My flat is cleaner than it’s ever been. I have scrubbed it to within an inch of its life. Why? Because I am watching a coup take place in a country nearly 5,000 miles away. A country I have known all my life but have only ever seen once: Sudan.
When I was a child, the place my family came from was a land from a fairy tale. A place of hot desert winds, red dust storms and a myriad of carefully drawn ancestral caricatures.
As I grew up, it became a place of historical interest. I learned to place it on a map, just below Egypt. I learned it had been part of the British Empire, gaining independence in 1956. I learned that it was a place my grandparents had left because they had no longer felt safe as Jews.
There was very little information about their Jewish community available to me, and so in 2015 I founded Tales of Jewish Sudan. I interviewed over 70 members of the community, documenting their history, stories, and recipes. I also began to research Sudan’s modern history, but political history never has been my strength, so I found summaries and made Sudanese friends through Twitter instead.
And then, in 2018, Sudan changed. A revolution swept through the country, and within a year the Islamist Military Dictator of 30 years, Omar al-Bashir (best known for committing genocide in Darfur), had been overthrown. My social media timelines were flooded with references and acronyms I couldn’t keep track of, and this time I did my best to educate myself on Sudan as it is today.
In January 2020, with al-Bashir gone and a new civilian-military transitional government in place, I decided to visit Sudan with my brother. I was apprehensive. What if they didn’t let us in? What if people found out we were Jewish? Worst of all, what if I got there and didn’t feel anything?
I shouldn’t have worried.
“The Sudanese people are the best people in the world. I am telling you. They are the best people in the world”, my grandfather, Eliaho, told me a few months before he passed away. We quickly understood what he meant. One day, we asked a shopkeeper at the market for a lunch recommendation; he took us to his house and fed us himself. On another occasion, no less than five strangers led us around Omdurman, trying to help us locate my grandparents’ old house.
Almost a month ago, on 25th October 2021, Abdel Fattah al-Burhan (Commander-In-Chief of the Sudanese Armed Forces) launched a coup. Facilitated by an uneasy alliance between al-Burhan and General Mohamed Hamdan ‘Himedti’ Dagalo (commander of Sudan’s paramilitary militia), Prime Minister Hamdok and other ministers were put under house arrest, where they remain. The country has been subjected to an internet and communications blackout ever since.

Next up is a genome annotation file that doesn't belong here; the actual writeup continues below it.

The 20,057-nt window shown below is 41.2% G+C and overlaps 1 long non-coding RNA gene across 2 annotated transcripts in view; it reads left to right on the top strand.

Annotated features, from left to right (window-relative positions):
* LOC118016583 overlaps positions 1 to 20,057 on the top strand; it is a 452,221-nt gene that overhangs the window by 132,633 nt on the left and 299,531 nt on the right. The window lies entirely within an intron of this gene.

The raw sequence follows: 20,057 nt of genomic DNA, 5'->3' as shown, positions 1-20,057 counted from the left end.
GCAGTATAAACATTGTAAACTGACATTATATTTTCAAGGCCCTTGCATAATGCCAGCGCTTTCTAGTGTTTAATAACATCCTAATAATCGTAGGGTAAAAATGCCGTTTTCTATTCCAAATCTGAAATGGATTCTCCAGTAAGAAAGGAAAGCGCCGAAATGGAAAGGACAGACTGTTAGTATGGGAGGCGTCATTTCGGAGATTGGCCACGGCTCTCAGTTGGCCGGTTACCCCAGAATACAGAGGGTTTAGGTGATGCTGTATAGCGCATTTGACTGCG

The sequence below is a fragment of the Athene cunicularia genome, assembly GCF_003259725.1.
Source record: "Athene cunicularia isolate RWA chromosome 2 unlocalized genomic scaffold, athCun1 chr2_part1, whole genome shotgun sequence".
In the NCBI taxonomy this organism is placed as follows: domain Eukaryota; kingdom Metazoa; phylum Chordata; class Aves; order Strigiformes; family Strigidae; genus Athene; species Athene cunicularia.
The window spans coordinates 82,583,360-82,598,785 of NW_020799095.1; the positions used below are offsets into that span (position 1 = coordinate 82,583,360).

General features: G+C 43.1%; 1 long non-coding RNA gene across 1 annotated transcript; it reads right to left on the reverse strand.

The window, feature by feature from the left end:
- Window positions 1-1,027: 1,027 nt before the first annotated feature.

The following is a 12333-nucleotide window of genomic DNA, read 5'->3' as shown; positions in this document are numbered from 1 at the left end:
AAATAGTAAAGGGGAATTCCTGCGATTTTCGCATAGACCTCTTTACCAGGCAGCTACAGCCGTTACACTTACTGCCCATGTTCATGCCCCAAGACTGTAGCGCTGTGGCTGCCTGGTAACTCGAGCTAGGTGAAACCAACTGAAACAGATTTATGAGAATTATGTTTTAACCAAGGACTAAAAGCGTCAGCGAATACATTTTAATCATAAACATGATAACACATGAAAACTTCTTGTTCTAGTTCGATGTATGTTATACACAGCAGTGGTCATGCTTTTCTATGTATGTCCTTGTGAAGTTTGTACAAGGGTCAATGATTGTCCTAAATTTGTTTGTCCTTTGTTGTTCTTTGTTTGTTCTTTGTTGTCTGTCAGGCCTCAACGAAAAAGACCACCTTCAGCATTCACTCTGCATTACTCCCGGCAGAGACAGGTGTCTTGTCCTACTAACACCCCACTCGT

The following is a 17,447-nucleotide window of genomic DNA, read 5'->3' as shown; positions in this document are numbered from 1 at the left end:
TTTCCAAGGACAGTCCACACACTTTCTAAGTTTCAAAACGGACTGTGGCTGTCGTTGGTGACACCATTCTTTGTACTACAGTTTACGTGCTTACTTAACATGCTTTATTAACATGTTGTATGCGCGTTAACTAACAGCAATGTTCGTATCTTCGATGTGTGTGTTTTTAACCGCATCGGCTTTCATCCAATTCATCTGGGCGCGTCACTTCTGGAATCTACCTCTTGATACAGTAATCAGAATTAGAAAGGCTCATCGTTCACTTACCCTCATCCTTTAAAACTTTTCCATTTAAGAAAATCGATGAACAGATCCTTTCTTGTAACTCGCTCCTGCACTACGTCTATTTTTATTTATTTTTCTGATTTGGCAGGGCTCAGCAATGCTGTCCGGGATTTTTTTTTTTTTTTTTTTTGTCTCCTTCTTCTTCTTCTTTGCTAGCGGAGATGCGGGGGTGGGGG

While we were in Sudan, our driver and guide was an English Language graduate, a revolutionary whose best friend Ali had been killed whilst protesting in 2019. He talked passionately of a brighter future for his country. At one point, he gestured to the headscarf I had chosen to wear, saying: “You know, you don’t have to wear that here. Not any more.”
I haven’t been able to contact him since 28th October.
The people of Sudan are now protesting once again. Mobilising miraculously in a country without internet or mobile connections, millions march, peacefully and defiantly risking their lives, refusing to accept another military rule.
I am under no illusions. I understand that a democratic civilian government is likely to be slower to pursue normalisation with Israel than a military dictatorship. I know what the general population of Sudan thinks of Israel and, by extension, of Jews. The reason I study Sudan instead of living there is as a direct result of antisemitism; the numerous graffitied swastikas and horned Stars of David decorating the streets of Khartoum reminded me of that.
And yet, I have faith in the people on the streets. A generation which has grown up knowing nothing but authoritarian military leadership is demanding social, political and religious freedom, facing down brutal violence with peaceful protest. Every day, I open my Twitter feed. I start scrolling and then I start cleaning.
It’s hard to follow the intricacies of a coup in a country far away, using only Google Translate. I can’t understand the individual chants and songs in the videos trickling out through the blackout, but I understand their sentiments.
I understand the bravery of the woman chanting revolutionary demands metres away from Himedti, and the poignancy of softly sung songs the night before a march.
I asked a friend in Sudan recently if there was anything I could do to help. He answered, simply, “pray for us”. There’s not much else I can do.
(As of 18 November partial communications have been restored in Sudan.)